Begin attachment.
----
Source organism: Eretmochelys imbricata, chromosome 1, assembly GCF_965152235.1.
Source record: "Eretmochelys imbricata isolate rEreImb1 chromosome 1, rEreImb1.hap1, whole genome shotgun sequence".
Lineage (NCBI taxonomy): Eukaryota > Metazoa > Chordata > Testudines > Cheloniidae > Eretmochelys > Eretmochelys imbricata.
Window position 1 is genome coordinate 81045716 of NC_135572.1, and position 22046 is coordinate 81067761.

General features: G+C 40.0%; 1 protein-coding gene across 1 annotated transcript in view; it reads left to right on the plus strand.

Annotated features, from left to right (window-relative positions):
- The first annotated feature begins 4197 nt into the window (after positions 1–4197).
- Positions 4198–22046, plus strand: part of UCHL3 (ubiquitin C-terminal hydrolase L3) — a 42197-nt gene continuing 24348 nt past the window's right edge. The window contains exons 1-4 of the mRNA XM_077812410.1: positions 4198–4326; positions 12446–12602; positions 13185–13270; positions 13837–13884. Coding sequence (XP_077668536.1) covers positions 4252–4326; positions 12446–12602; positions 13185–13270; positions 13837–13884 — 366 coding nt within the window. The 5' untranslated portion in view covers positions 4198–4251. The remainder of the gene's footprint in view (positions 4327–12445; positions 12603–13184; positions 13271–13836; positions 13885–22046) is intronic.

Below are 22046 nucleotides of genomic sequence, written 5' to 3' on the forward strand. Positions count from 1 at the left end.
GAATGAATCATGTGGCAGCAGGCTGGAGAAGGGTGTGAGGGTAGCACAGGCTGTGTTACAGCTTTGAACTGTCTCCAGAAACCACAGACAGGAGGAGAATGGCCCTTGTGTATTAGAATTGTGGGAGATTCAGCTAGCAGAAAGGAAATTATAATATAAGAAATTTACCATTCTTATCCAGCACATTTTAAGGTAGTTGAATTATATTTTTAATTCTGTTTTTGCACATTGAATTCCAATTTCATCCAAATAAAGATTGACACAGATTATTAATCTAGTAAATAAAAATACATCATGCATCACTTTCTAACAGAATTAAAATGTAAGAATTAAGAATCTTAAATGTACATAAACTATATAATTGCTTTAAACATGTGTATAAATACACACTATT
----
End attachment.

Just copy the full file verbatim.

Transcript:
Source organism: Eretmochelys imbricata, chromosome 1, assembly GCF_965152235.1.
Source record: "Eretmochelys imbricata isolate rEreImb1 chromosome 1, rEreImb1.hap1, whole genome shotgun sequence".
Lineage (NCBI taxonomy): Eukaryota > Metazoa > Chordata > Testudines > Cheloniidae > Eretmochelys > Eretmochelys imbricata.
Window position 1 is genome coordinate 81045716 of NC_135572.1, and position 22046 is coordinate 81067761.

General features: G+C 40.0%; 1 protein-coding gene across 1 annotated transcript in view; it reads left to right on the plus strand.

Annotated features, from left to right (window-relative positions):
- The first annotated feature begins 4197 nt into the window (after positions 1–4197).
- Positions 4198–22046, plus strand: part of UCHL3 (ubiquitin C-terminal hydrolase L3) — a 42197-nt gene continuing 24348 nt past the window's right edge. The window contains exons 1-4 of the mRNA XM_077812410.1: positions 4198–4326; positions 12446–12602; positions 13185–13270; positions 13837–13884. Coding sequence (XP_077668536.1) covers positions 4252–4326; positions 12446–12602; positions 13185–13270; positions 13837–13884 — 366 coding nt within the window. The 5' untranslated portion in view covers positions 4198–4251. The remainder of the gene's footprint in view (positions 4327–12445; positions 12603–13184; positions 13271–13836; positions 13885–22046) is intronic.

Below are 22046 nucleotides of genomic sequence, written 5' to 3' on the forward strand. Positions count from 1 at the left end.
GAATGAATCATGTGGCAGCAGGCTGGAGAAGGGTGTGAGGGTAGCACAGGCTGTGTTACAGCTTTGAACTGTCTCCAGAAACCACAGACAGGAGGAGAATGGCCCTTGTGTATTAGAATTGTGGGAGATTCAGCTAGCAGAAAGGAAATTATAATATAAGAAATTTACCATTCTTATCCAGCACATTTTAAGGTAGTTGAATTATATTTTTAATTCTGTTTTTGCACATTGAATTCCAATTTCATCCAAATAAAGATTGACACAGATTATTAATCTAGTAAATAAAAATACATCATGCATCACTTTCTAACAGAATTAAAATGTAAGAATTAAGAATCTTAAATGTACATAAACTATATAATTGCTTTAAACATGTGTATAAATACACACTATT